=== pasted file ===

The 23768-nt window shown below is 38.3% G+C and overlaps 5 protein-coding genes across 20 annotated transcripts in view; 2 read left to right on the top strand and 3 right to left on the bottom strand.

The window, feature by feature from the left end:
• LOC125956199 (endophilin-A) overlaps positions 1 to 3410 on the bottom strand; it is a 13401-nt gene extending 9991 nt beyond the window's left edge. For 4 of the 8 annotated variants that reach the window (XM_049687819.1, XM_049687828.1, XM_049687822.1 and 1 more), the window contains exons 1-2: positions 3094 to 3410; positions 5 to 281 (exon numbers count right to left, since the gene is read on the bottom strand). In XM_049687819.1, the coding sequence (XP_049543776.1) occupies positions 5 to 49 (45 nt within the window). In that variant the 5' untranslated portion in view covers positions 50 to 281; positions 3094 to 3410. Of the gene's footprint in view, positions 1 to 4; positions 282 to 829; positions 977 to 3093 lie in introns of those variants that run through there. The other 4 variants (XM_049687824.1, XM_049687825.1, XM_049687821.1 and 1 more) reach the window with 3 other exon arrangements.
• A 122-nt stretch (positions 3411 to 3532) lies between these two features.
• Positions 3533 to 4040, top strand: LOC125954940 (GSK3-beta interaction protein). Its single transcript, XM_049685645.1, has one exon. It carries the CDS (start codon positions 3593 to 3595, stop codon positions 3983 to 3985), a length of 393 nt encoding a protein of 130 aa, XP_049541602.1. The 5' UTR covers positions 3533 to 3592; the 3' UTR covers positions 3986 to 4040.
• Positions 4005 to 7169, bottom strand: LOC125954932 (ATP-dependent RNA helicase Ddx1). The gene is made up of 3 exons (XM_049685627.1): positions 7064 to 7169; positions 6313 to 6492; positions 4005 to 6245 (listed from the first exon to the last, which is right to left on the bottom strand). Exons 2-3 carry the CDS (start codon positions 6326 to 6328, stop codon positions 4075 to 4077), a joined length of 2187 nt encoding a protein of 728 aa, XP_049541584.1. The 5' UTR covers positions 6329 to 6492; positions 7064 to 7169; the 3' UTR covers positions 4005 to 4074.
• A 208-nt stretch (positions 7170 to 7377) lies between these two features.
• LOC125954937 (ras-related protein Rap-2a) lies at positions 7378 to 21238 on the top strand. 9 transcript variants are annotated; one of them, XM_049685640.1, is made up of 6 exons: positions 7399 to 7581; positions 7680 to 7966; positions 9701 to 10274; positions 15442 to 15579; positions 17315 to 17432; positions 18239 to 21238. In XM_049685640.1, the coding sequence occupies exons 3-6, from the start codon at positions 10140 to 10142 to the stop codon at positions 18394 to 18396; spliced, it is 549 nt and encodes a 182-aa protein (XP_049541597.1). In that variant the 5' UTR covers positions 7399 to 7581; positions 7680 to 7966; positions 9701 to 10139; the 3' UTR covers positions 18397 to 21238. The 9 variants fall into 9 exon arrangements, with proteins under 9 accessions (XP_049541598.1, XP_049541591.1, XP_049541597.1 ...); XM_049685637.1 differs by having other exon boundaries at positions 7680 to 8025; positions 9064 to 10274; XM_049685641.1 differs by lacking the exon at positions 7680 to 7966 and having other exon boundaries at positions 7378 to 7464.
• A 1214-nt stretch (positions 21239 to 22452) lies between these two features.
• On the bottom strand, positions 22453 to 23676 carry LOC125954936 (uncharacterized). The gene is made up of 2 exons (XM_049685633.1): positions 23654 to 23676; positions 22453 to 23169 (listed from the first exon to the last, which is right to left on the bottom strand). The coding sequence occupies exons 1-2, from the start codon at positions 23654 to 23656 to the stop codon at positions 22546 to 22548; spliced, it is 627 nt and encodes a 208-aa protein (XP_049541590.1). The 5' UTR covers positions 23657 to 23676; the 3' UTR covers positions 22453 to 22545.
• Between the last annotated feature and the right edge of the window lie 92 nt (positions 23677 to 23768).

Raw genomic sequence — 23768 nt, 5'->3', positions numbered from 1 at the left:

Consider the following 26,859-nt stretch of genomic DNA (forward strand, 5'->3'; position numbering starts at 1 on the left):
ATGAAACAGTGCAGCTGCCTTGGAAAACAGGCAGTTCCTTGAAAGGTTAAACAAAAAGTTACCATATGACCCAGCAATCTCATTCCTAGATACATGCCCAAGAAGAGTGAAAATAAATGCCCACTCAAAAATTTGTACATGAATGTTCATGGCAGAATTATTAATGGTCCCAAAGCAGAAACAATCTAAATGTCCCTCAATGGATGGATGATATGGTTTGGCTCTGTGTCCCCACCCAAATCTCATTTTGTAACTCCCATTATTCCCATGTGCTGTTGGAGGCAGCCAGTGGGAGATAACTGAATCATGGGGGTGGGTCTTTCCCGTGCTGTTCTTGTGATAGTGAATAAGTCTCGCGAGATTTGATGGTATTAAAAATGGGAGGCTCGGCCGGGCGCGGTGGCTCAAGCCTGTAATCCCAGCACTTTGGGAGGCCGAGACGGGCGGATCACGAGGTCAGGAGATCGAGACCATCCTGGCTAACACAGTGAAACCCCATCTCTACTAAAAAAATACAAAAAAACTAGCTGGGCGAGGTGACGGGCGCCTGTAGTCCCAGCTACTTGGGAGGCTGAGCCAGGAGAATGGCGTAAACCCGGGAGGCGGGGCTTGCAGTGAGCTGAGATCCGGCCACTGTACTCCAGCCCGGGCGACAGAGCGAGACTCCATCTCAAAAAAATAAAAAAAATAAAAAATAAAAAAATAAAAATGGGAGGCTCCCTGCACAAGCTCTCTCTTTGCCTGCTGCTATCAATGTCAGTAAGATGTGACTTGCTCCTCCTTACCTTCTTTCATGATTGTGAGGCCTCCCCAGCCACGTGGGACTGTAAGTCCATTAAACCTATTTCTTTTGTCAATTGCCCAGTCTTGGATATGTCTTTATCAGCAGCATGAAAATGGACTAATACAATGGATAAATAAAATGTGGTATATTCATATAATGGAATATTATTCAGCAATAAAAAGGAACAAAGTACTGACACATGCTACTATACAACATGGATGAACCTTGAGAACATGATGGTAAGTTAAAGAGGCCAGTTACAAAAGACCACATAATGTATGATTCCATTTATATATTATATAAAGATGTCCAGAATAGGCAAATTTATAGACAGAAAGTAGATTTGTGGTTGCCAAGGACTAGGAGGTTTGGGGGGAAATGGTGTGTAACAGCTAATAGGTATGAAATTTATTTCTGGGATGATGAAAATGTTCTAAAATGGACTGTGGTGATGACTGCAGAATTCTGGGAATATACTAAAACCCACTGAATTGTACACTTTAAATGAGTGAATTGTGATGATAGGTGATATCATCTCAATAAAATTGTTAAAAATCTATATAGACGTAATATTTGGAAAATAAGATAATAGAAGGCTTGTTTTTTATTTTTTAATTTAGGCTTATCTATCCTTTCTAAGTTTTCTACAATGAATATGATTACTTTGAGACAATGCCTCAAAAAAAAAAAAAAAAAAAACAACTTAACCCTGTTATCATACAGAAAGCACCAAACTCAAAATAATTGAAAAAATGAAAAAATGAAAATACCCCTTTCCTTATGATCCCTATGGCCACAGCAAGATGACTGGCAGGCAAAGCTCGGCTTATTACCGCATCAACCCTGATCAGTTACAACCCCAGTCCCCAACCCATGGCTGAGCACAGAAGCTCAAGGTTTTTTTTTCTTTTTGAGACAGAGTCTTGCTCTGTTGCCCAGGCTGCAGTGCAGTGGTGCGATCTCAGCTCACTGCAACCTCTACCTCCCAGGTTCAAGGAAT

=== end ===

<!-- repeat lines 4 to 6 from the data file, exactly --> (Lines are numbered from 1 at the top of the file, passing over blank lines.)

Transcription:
• A 122-nt stretch (positions 3411 to 3532) lies between these two features.
• Positions 3533 to 4040, top strand: LOC125954940 (GSK3-beta interaction protein). Its single transcript, XM_049685645.1, has one exon. It carries the CDS (start codon positions 3593 to 3595, stop codon positions 3983 to 3985), a length of 393 nt encoding a protein of 130 aa, XP_049541602.1. The 5' UTR covers positions 3533 to 3592; the 3' UTR covers positions 3986 to 4040.
• Positions 4005 to 7169, bottom strand: LOC125954932 (ATP-dependent RNA helicase Ddx1). The gene is made up of 3 exons (XM_049685627.1): positions 7064 to 7169; positions 6313 to 6492; positions 4005 to 6245 (listed from the first exon to the last, which is right to left on the bottom strand). Exons 2-3 carry the CDS (start codon positions 6326 to 6328, stop codon positions 4075 to 4077), a joined length of 2187 nt encoding a protein of 728 aa, XP_049541584.1. The 5' UTR covers positions 6329 to 6492; positions 7064 to 7169; the 3' UTR covers positions 4005 to 4074.